The Theater of Aimé Césaire: Une Saison au Congo
Dr. Brigitte Hamon-Porter, Hope College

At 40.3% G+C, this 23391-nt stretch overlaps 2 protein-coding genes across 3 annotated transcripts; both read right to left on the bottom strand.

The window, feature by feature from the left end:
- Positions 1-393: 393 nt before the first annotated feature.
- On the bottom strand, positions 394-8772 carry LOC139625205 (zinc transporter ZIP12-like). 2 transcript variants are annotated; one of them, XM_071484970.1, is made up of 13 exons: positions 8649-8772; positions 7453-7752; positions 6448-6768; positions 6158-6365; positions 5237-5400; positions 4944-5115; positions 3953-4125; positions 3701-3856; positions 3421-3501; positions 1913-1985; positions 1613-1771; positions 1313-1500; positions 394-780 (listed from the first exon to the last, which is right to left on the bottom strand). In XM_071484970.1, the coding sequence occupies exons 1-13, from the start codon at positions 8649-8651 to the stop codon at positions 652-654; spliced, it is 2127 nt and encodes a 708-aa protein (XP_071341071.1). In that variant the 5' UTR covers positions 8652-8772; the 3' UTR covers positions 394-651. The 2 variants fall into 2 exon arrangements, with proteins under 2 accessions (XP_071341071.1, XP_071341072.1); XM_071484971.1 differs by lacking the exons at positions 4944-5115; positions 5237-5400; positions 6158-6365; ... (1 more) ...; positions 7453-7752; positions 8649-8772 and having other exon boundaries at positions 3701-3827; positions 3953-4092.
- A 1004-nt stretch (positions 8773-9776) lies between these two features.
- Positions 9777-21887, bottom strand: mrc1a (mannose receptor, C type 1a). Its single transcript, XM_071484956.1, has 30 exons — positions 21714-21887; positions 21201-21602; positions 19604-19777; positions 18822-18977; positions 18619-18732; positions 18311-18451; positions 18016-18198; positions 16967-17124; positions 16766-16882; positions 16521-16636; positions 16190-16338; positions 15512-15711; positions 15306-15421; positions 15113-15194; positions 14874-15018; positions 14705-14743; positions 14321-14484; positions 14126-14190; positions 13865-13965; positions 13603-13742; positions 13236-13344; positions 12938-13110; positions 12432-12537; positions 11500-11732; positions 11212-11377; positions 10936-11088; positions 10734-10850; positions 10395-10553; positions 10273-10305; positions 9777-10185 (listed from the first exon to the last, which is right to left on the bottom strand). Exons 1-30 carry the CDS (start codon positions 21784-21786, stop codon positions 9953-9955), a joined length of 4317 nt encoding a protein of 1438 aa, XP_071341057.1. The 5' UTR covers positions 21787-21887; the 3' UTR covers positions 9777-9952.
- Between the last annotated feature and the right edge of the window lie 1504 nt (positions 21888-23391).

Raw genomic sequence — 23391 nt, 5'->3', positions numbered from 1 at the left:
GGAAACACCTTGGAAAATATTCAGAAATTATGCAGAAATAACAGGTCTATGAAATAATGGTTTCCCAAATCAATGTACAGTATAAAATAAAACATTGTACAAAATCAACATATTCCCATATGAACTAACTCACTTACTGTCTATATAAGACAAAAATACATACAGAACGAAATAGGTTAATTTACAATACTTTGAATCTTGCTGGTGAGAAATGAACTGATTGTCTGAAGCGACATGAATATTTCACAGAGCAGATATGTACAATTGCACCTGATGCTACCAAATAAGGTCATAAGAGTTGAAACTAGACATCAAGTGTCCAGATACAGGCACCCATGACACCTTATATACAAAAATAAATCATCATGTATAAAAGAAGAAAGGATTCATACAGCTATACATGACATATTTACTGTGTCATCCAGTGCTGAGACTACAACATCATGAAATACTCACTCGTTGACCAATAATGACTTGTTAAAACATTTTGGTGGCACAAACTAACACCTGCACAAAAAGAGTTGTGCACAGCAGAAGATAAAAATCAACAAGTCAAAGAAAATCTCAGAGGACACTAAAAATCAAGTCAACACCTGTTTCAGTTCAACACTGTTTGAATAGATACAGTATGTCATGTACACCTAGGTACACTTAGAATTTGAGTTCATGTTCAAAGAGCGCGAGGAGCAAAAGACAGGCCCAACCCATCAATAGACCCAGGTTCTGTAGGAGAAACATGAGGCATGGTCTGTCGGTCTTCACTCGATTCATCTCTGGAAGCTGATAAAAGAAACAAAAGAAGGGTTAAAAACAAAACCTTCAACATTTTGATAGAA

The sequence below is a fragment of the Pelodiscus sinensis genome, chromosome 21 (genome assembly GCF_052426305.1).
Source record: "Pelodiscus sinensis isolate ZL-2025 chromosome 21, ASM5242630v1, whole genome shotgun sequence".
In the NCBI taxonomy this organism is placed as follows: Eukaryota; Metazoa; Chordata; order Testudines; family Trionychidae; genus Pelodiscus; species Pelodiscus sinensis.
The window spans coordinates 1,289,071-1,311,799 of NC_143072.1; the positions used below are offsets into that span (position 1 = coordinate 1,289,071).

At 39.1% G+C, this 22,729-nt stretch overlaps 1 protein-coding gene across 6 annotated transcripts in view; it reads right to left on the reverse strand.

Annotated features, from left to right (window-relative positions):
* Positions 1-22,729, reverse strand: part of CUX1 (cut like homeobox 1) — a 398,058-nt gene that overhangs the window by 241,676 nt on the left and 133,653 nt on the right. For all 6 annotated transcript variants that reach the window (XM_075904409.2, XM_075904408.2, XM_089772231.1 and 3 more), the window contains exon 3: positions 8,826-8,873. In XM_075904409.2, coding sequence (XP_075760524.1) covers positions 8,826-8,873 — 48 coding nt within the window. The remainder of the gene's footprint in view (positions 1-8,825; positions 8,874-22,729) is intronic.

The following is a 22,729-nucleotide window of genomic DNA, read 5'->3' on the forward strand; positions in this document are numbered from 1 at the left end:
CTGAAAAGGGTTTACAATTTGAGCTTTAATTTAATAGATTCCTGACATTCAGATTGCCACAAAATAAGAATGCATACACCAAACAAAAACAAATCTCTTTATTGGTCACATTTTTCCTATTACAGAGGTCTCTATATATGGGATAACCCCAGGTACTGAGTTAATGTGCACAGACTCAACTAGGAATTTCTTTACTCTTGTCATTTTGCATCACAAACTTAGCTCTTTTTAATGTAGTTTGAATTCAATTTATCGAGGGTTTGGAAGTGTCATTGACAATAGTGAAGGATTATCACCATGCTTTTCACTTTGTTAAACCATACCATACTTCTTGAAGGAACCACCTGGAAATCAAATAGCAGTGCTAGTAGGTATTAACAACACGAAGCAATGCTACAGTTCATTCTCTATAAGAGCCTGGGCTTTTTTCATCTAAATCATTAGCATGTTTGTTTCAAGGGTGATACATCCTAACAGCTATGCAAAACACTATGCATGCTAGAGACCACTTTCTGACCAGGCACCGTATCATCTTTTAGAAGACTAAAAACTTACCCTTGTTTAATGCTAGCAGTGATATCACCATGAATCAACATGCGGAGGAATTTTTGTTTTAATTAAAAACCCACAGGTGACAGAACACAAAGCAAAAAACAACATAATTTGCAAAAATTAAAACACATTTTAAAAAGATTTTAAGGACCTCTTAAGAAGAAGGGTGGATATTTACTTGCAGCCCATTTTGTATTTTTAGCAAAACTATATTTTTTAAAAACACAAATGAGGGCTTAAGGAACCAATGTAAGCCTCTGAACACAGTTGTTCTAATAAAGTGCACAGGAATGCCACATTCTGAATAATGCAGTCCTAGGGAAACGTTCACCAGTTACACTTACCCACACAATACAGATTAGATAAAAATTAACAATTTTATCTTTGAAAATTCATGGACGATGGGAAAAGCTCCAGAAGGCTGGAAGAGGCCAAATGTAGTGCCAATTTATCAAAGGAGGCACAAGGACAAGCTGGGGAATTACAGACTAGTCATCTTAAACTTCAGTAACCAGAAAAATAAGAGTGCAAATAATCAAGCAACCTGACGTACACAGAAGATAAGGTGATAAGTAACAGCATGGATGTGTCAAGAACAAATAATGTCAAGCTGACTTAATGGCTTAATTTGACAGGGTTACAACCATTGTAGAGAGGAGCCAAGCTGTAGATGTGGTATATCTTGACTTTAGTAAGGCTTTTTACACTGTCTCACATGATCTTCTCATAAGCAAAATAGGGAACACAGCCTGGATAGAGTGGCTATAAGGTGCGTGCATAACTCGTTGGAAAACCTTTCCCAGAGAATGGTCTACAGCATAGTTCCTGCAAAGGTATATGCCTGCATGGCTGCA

Famous poet, author and Martiniquais politician, Aimé Césaire has historically influenced many people through his daringly accurate criticisms of colonialism. 1958 marks the year Césaire created his own Martiniquais political party after separating from the French Communist Party and it marks as well, the year Césaire published his first play, gradually deviating from his previous history as a poet. Over the course of his four plays, Césaire portrays the common themes of racial oppression, a hero overcoming the burden placed on his people, but ultimately failing, and the problems that arise with decolonization. Césaire’s play, Une Saison au Congo, is based on the life of Patrice Lumumba, first Prime Minister of the Congo and considered by many to have been a heroic revolutionary and perhaps the great last hope for the country. The piece recounts the last months of Lumumba’s life and his assassination, which was accomplished through the Western powers of Belgium, the Congo’s former colonizer, and the United States, in its anti-Communist fervor, leaving the Congo in the hands corrupt tyrant Joseph Mobutu. These pieces are not simply stories, but carry huge implications for the politics of Césaire and other countries in their quest to clean the wounds of colonialism and rebuild. As political leader of Martinique for 56 years, Césaire’s works of theatre provide insight into his political philosophies as well as being used to influence public opinion to promote understanding and healing from the past.
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